Andy Murray has been subjected to online abuse after declaring his support for the Yes campaign in the independence referendum.
The Scot had previously remained silent on the issue but posted a message on Twitter just hours ahead of the polls opening, to state his position.
He tweeted: "Huge day for Scotland today! no campaign negativity last few days totally swayed my view on it. excited to see the outcome. lets do this!"
But his comments were met with abuse on the social media site.
Someone calling himself Harry S who tweets as @sportingharry wrote: "Wish u had been killed at Dunblane, you miserable anti-British hypocritical little git. Your life will be a misery from now on."
Other users of the social media site were quick to condemn Harry S's comments, with one tweeting: "you're more of a disgrace to Britain than Murray ever will be" and another describing him as a "right horrible human being".
Police said they are monitoring social media.
Assistant Chief Constable Bernard Higgins said: "People who put abuse such as this online should be utterly ashamed of themselves for making such vile, disgusting and distasteful comments.
"We are monitoring social media and where appropriate will take action against those involved.
"Social media is important for many people but it must be used responsibly. There is no place for personal abuse of any kind on it."
Murray is the latest in a string of celebrities to be targeted online over their stance on the independence referendum.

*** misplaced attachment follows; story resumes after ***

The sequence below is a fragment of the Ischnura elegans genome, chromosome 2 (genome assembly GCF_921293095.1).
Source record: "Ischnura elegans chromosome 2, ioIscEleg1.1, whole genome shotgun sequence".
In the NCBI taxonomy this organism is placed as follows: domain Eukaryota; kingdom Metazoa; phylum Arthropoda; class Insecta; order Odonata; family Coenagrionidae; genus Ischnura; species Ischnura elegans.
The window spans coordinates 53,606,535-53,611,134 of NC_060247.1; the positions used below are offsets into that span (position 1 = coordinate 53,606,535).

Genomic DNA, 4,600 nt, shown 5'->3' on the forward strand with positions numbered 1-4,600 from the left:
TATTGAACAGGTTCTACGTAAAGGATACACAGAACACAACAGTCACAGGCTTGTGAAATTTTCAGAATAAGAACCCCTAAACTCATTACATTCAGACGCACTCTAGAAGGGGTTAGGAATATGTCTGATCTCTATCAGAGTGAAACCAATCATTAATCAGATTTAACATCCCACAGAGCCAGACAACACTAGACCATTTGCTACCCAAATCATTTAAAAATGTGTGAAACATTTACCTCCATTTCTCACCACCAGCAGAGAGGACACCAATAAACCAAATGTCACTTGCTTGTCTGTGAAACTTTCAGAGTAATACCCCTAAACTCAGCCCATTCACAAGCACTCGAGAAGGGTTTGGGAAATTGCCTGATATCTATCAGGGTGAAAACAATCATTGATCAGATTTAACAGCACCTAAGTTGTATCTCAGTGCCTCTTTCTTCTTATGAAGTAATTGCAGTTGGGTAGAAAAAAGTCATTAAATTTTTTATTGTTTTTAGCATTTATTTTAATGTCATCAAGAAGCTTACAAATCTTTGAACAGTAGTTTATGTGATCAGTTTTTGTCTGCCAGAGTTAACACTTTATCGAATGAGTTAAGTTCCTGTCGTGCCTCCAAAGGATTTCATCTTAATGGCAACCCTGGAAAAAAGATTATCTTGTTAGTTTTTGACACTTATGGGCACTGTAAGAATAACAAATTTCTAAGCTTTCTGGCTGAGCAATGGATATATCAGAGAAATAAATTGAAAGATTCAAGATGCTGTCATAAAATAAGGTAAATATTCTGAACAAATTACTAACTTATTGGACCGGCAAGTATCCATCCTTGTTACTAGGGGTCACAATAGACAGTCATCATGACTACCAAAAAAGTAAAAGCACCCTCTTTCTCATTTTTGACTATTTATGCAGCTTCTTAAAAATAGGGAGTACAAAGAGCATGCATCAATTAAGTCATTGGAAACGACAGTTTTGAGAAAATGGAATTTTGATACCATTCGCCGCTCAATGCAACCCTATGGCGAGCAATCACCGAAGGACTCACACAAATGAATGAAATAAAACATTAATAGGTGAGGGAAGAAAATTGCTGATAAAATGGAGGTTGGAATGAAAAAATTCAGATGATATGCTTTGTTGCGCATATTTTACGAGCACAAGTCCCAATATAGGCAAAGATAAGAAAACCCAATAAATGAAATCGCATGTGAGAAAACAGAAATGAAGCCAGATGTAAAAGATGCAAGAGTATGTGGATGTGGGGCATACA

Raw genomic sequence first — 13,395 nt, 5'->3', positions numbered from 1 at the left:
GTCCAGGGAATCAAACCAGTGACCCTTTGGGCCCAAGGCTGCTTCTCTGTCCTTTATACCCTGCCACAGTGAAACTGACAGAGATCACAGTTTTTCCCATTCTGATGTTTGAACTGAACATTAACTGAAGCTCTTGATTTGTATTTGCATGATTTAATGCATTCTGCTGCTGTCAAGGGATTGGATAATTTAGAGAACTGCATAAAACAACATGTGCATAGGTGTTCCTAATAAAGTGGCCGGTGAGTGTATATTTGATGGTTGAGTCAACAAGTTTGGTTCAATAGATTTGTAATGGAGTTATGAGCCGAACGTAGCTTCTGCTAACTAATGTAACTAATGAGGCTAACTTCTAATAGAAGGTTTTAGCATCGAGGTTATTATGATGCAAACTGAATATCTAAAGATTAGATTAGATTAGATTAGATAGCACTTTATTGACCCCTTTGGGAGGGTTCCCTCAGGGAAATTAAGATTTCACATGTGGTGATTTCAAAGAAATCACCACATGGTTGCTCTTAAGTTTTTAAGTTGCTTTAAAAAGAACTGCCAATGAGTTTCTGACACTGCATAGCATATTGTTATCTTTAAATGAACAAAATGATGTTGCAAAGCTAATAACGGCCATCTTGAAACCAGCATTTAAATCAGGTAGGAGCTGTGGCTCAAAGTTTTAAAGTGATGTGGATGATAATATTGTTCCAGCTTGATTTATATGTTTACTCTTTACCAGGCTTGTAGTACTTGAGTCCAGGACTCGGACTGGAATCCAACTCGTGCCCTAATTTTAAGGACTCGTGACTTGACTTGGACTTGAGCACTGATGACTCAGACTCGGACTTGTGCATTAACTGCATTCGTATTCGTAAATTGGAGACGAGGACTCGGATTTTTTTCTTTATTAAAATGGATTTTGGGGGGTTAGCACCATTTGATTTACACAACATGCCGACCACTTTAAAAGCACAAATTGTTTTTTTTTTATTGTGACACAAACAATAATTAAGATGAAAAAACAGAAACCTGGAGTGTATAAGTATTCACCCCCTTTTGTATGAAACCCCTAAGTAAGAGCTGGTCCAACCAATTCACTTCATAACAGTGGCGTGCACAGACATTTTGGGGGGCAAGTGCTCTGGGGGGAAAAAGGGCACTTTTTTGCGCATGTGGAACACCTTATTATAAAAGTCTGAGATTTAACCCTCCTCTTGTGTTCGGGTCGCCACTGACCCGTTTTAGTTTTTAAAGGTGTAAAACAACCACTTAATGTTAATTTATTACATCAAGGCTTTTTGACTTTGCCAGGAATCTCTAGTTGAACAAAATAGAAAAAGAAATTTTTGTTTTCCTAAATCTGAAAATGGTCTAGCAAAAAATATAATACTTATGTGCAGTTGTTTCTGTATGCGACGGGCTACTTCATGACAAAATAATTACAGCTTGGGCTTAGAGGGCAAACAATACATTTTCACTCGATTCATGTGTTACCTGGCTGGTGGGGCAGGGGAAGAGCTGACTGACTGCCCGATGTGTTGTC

Famous people who have urged Scots to stay in the UK - such as David Bowie and JK Rowling - have found themselves the subject of online abuse from pro-independence supporters.
The 2013 Wimbledon champion has been quizzed on the issue previously but dodged the question, although in an interview in June he did criticise Scottish First Minister Alex Salmond for waving the country's flag at the tournament last year.
Murray will not have a vote as he is not currently resident in Scotland. In 2006, he courted controversy when he said he would support "anyone but England" in the World Cup.
Last month he told the Guardian that he did not think it looked likely the result would be a Yes, but he added that his preference would be to represent Scotland if the country became independent.
"If Scotland became independent, then I imagine I would be playing for Scotland," he told the newspaper.
"I haven't thought that much about that yet because I don't think it's looking too likely that it's going to happen.
"But if it did happen, then it would be pretty much the first time in my life that I would have ever (had the chance to play for Scotland)."
He added that he did not like making his views on politics known as previous comments had "caused me a headache ... and a lot of abuse".